Statistical Assimilation of Satellite Data: Method, Algorithms, Examples

  • O. M. Pokrovsky
Conference paper
Part of the NATO Science Series book series (NAIV, volume 26)


There were several reasons that caused an intensive development of the 4-D methods for the assimilation of remote sensing data in meteorology. One reason is that the satellite data are continuous in time, in contrast to conventional network observations carried out at prescribed standard terms. But the most part of remote sensing data arrives just between such terms. Another reason is that the remotely sensed meteorological parameters have to be derived from the solution of the ill-posed inverse problems. This last occasion is of special attention, because instead of conventional direct and, therefore, point-wise parameter measurements, in the case of remote sensing we have to deal with some functional of spatial field for this parameter. For example, in the case of atmospheric thermal remote sensing we cannot to retrieve temperature magnitudes at some vertical levels or at some spatial points, but rather averaged values related to some not fully certain weight functions. The third reason is that, actually, the operator of the inverse remote sensing problem does not maintain some constant magnitudes in spatial and temporal coordinates, but, really, it is subjected by disturbances originated from permanent changes occurred in atmospheric optical properties.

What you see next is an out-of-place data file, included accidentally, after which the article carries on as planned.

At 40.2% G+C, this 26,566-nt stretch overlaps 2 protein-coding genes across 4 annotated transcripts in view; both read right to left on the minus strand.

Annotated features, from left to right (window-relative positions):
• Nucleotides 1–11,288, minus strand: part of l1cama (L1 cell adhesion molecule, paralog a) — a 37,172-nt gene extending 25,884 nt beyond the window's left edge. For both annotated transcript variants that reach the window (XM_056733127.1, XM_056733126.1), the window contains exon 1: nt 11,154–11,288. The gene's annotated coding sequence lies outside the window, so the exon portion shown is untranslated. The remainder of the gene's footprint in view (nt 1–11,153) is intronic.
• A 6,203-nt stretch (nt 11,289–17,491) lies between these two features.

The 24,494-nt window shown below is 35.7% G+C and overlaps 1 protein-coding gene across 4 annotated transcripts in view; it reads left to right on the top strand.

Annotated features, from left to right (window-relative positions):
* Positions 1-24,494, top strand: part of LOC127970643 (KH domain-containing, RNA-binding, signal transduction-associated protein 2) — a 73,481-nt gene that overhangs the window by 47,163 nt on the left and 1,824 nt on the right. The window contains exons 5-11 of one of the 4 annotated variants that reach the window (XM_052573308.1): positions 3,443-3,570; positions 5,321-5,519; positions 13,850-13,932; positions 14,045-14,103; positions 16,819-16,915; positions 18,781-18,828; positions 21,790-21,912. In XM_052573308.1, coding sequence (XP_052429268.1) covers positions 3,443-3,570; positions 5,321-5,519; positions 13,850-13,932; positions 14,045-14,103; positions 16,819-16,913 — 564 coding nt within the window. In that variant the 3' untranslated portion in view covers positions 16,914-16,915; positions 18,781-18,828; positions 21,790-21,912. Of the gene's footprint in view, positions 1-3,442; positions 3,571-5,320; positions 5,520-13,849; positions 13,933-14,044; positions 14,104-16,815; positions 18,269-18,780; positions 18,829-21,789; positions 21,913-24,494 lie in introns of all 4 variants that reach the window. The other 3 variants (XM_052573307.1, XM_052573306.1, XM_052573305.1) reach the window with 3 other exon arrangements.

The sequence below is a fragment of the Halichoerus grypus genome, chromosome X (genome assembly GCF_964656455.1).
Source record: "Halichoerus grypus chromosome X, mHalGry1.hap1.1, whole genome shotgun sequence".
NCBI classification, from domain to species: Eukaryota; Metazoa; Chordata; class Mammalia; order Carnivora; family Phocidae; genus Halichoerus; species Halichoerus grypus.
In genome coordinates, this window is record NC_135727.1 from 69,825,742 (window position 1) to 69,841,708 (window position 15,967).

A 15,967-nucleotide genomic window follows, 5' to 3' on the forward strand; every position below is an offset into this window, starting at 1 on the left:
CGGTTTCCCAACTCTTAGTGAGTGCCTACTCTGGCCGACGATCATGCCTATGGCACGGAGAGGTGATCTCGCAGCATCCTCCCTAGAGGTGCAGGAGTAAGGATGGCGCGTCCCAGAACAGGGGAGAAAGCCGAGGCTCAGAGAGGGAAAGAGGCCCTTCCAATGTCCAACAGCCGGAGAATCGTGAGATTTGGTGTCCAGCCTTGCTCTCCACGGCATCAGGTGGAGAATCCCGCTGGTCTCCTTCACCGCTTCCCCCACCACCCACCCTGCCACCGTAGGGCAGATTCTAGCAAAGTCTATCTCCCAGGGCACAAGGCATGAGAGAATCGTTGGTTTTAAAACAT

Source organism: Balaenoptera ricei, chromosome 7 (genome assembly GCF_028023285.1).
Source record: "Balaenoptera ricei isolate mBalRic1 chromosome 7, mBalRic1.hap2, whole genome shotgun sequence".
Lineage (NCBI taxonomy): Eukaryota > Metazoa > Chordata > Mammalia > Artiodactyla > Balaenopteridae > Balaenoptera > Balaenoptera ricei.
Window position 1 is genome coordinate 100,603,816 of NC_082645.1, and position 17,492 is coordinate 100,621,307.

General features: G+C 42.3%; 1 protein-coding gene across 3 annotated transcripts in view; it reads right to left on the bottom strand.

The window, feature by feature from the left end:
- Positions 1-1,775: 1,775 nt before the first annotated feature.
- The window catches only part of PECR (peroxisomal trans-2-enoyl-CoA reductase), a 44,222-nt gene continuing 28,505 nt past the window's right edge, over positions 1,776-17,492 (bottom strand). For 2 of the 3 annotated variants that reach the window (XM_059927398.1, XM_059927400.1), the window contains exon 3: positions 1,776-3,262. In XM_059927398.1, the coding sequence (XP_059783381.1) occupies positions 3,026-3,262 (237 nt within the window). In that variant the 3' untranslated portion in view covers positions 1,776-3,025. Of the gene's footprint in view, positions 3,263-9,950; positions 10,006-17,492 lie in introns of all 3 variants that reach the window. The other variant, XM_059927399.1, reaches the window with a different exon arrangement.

Satellite Orbit Radiance Data Height Field Radiosonde Data Meteorological Field 
These keywords were added by machine and not by the authors. This process is experimental and the keywords may be updated as the learning algorithm improves.


Unable to display preview. Download preview PDF.

Unable to display preview. Download preview PDF.


  1. Belyavsky, A.I., Pokrovsky, O.M., Spankuch, D., and Guldner, J. (1983) Numerical analysis of temperature and geopotential fields from satellite radiometric Measurements, Izvestiya, Acad.of Sciences, USSR, Atmos. and Ocean. Physics 19, 870–877.Google Scholar
  2. Bharucha-Reid, A.T. (1960) Elements of the Theory of Markov Processes and Their Applications, Mc-Graw Hill, N.Y..Google Scholar
  3. Kalman, R.E. and Bucy, R.S. (1961) New results in linear filtering and prediction theory, Trans. ASME, ser.D 83, 95–108.CrossRefGoogle Scholar
  4. Kuznetsov, P.I., Stratonovich, L.A. and Tikhonov, V.I. (1965) Non-Linear Transformations of Stochastic Processes, Pergamon Press, N.Y..Google Scholar
  5. Pokrovsky, O.M. (1974) An assimilation of conventional and satellite data in 3-D analysis of meteorological fields, Soviet Meteorology and Hydrology, 6, 33–39.Google Scholar
  6. Pokrovsky, O.M. (1974) An optimal 4-D assimilation of conventional and satellite data for meteorological field analysis, Soviet Meteorology and Hydrology, 8, 29–36. (Allerton Press Inc.,NY).Google Scholar
  7. Pokrovsky, O.M. and Ivanykin, E.E. (1978) Spatial analysis of temperature and height fields on the basis of data from remote sounding of the atmosphere, Z fur Meteorologie 1, 3–23.Google Scholar
  8. Pokrovsky, O.M. (1984) An Optimization of Meteorological Remote Sensing of Atmosphere from Satellites Hydrometeoizdat, Leningrad.Google Scholar
  9. Wiener, N. (1949) The Extrapolation, Interpolation and Smoothing of Stationary Time Series, J. Wiley, N.Y..Google Scholar

Copyright information

© Springer Science+Business Media Dordrecht 2003

Authors and Affiliations

  • O. M. Pokrovsky
    • 1
  1. 1.Main Geophysical ObservatorySt.PetersburgRussia

Personalised recommendations